Gene Quinn is a Patent Attorney and Editor and founder of IPWatchdog.com. Gene is also a principal lecturer in the PLI Patent Bar Review Course and an attorney with Widerman Malek. Gene’s specialty is in the area of strategic patent consulting, patent application drafting and patent prosecution. He consults with attorneys facing peculiar procedural issues at the Patent Office, advises investors and executives on patent law changes and pending litigation matters, and works with start-up businesses throughout the United States and around the world, primarily dealing with software and computer related innovations. is admitted to practice law in New Hampshire, is a Registered Patent Attorney and is also admitted to practice before the United States Court of Appeals for the Federal Circuit. CLICK HERE to send Gene a message.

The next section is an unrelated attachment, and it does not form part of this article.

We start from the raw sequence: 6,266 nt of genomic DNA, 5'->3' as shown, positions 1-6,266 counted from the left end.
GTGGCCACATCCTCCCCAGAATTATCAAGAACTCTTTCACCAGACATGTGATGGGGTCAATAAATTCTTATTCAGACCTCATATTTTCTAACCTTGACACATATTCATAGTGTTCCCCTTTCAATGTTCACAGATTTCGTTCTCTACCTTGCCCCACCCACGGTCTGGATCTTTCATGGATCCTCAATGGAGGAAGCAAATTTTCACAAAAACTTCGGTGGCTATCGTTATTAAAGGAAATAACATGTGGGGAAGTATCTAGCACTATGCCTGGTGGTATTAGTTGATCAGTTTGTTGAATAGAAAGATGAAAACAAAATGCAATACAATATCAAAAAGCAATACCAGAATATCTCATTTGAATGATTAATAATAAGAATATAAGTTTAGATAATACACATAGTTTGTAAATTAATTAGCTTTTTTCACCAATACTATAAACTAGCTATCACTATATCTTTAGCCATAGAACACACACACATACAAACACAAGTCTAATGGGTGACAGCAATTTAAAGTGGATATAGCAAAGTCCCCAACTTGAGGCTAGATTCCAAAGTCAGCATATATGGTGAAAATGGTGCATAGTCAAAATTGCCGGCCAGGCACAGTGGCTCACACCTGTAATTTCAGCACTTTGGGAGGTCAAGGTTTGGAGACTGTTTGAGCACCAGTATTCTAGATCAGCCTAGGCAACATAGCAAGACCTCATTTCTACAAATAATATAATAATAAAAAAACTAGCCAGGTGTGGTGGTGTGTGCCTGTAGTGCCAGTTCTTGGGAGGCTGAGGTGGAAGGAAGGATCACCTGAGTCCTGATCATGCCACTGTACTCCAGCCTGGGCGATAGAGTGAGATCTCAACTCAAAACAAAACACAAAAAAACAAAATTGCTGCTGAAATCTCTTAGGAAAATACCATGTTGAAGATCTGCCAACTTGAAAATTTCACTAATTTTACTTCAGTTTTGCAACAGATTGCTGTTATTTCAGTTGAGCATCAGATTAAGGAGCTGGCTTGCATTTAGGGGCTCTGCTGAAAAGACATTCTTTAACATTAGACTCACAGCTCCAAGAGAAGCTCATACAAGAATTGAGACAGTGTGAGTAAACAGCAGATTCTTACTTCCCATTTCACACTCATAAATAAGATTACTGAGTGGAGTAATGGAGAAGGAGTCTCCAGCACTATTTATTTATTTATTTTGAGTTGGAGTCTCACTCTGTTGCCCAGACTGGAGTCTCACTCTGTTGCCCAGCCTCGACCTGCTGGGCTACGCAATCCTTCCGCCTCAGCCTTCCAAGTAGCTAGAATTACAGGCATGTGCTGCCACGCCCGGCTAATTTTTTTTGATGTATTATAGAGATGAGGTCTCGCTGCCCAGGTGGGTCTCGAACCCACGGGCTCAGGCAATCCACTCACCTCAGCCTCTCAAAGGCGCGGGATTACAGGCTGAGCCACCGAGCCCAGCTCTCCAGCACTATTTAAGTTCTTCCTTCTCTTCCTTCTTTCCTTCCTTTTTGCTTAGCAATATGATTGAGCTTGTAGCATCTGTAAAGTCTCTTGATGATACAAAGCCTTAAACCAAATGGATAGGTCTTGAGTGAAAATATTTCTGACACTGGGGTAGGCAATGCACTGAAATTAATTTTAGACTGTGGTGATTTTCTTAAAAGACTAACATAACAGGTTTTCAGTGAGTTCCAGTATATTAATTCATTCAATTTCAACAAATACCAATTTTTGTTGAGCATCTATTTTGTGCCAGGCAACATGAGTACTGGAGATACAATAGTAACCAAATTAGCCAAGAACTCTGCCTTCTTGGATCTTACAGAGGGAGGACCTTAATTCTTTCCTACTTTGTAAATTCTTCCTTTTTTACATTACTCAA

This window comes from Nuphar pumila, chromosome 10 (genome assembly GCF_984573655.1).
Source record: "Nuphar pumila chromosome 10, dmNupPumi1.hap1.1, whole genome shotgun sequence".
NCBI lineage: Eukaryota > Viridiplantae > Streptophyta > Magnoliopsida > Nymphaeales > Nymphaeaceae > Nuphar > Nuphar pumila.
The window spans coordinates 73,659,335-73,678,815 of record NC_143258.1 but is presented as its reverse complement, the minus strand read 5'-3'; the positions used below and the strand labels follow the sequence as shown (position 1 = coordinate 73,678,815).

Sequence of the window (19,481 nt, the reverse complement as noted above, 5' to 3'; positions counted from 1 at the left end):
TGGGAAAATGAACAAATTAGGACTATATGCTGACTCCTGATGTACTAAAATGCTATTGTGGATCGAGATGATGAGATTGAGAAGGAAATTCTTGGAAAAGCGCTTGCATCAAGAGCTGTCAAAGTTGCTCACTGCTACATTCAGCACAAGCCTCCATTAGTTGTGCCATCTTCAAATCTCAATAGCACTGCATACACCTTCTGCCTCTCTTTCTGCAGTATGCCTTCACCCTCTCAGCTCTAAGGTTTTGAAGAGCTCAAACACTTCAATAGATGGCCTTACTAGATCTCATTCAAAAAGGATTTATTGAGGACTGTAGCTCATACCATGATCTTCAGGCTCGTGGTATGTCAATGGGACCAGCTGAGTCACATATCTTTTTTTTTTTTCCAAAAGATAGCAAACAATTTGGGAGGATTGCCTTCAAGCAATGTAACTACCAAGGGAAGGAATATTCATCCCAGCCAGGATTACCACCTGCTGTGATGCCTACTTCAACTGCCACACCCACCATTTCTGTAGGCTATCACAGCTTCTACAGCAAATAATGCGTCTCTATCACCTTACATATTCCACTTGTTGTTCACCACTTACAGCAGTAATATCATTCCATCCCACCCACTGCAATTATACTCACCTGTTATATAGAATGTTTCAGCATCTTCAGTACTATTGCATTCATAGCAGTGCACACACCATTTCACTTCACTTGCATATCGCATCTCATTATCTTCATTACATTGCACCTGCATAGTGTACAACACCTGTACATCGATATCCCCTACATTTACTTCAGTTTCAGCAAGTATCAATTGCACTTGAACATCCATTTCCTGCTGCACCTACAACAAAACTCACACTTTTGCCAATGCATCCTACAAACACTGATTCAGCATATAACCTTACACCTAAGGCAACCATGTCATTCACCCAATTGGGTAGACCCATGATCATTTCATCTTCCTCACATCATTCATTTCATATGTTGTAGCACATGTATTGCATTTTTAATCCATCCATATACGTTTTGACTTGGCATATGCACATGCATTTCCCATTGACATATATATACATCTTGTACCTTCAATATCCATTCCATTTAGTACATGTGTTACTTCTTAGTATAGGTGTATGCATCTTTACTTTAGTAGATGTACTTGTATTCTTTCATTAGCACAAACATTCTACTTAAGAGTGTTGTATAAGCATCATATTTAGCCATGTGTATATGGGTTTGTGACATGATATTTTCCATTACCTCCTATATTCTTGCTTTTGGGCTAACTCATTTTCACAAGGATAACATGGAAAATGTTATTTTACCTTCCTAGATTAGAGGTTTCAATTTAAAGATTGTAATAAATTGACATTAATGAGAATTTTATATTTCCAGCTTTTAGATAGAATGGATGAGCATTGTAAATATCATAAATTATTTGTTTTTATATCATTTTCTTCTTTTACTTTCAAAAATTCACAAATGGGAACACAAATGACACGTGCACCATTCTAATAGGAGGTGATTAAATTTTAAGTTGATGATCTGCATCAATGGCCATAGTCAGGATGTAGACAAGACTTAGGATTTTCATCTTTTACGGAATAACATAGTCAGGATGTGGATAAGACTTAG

Warning & Disclaimer: The pages, articles and comments on IPWatchdog.com do not constitute legal advice, nor do they create any attorney-client relationship. The articles published express the personal opinion and views of the author and should not be attributed to the author’s employer, clients or the sponsors of IPWatchdog.com. Read more.

Discuss this

There are currently 15 Comments comments.

  1. angry dude November 14, 2015 11:45 am

    Gene,

    One huge misconception that you and many other people (including book’s author and potus judges) have is making implicit assumption that patents are supposed to cover products or services – something that can be sold on their own.

    Patents cover inventions (useful “discoveries” if you want) , not products

    Let me give you one examples: Public Key Cryptography – an enormously important invention enabling e-commerce worldwide and zillions other things.
    RSA algorithm is just a couple of very simple formulas on paper – once you see it and grasp the idea any java-sipping 2-year CS college dropout can code it in less than 30 minutes…
    The RSA company principals were able to commercialize this idea ONLY BECAUSE of their very strong patent and litigation threat.